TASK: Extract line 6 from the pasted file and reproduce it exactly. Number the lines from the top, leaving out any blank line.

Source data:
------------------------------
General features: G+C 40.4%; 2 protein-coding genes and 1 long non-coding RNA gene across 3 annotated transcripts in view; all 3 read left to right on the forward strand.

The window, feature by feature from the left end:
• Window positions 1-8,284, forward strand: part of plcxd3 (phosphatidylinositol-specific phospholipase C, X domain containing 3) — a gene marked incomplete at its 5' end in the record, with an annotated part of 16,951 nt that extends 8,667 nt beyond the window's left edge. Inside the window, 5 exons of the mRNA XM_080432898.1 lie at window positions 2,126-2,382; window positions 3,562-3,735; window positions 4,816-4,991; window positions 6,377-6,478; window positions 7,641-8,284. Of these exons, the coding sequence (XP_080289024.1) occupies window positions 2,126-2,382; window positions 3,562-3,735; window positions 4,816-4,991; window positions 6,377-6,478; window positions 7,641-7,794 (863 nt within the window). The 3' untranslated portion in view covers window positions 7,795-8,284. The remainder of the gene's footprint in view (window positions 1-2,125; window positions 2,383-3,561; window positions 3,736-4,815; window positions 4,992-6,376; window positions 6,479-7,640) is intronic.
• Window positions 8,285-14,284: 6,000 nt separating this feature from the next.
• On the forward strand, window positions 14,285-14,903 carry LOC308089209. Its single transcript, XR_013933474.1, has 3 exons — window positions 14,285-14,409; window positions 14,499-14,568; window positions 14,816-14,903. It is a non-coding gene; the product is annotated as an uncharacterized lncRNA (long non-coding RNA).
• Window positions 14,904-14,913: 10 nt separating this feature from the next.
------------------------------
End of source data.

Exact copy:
• Window positions 14,904-14,913: 10 nt separating this feature from the next.